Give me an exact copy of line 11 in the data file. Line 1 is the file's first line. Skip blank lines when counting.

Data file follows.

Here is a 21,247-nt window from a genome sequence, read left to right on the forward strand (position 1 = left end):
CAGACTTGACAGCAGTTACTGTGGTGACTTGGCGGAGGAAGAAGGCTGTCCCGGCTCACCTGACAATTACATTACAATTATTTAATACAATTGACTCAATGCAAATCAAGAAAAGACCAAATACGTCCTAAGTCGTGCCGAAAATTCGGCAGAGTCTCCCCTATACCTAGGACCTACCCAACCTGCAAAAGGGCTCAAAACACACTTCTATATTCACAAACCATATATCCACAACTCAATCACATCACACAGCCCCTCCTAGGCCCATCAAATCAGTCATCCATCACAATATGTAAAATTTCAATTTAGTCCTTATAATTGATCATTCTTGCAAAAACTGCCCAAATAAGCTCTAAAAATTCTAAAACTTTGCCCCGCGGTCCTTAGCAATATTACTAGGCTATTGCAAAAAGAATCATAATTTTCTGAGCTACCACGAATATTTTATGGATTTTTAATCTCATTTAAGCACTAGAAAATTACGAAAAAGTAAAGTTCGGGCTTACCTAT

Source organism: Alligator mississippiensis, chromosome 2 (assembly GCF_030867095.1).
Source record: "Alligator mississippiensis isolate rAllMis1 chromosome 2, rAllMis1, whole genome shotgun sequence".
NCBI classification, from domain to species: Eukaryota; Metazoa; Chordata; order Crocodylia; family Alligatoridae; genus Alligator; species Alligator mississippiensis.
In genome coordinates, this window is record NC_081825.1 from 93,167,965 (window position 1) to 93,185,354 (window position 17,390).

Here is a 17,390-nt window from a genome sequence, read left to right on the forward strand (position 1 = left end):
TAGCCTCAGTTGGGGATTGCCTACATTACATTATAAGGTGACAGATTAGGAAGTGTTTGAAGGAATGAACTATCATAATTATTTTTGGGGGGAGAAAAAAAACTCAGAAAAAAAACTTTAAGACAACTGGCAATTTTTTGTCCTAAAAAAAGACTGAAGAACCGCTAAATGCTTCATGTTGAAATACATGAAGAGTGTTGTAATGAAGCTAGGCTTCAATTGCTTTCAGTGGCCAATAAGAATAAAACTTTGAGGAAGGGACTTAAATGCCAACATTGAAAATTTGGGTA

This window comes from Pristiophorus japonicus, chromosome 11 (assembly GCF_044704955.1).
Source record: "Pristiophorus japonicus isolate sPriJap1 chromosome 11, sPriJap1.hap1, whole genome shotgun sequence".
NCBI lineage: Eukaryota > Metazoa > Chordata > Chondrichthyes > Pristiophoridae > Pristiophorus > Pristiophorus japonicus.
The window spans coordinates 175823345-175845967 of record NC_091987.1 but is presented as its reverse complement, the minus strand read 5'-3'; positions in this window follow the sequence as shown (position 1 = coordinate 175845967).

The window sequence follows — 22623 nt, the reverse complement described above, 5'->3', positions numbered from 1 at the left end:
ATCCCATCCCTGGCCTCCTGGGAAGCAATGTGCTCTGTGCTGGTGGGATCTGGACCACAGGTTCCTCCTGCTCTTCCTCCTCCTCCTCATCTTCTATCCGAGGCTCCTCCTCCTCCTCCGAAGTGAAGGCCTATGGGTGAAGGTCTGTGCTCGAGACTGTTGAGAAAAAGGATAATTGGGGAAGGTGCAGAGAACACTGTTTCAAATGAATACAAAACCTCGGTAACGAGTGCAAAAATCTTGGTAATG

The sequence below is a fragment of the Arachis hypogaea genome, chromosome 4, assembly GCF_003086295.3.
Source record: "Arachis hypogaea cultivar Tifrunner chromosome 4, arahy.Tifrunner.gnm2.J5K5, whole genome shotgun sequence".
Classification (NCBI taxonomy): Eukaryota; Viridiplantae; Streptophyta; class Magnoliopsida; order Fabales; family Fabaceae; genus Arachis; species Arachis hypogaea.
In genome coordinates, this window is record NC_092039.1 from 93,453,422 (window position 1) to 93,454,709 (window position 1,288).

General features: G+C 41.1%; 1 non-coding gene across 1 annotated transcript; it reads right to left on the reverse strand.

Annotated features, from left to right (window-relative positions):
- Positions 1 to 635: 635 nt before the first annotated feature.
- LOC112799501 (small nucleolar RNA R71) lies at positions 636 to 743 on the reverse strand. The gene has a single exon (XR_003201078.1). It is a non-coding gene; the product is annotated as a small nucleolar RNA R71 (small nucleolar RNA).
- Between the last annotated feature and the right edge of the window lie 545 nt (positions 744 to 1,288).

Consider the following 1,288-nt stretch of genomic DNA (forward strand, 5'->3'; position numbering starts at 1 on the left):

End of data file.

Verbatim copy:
NCBI lineage: Eukaryota > Metazoa > Chordata > Chondrichthyes > Pristiophoridae > Pristiophorus > Pristiophorus japonicus.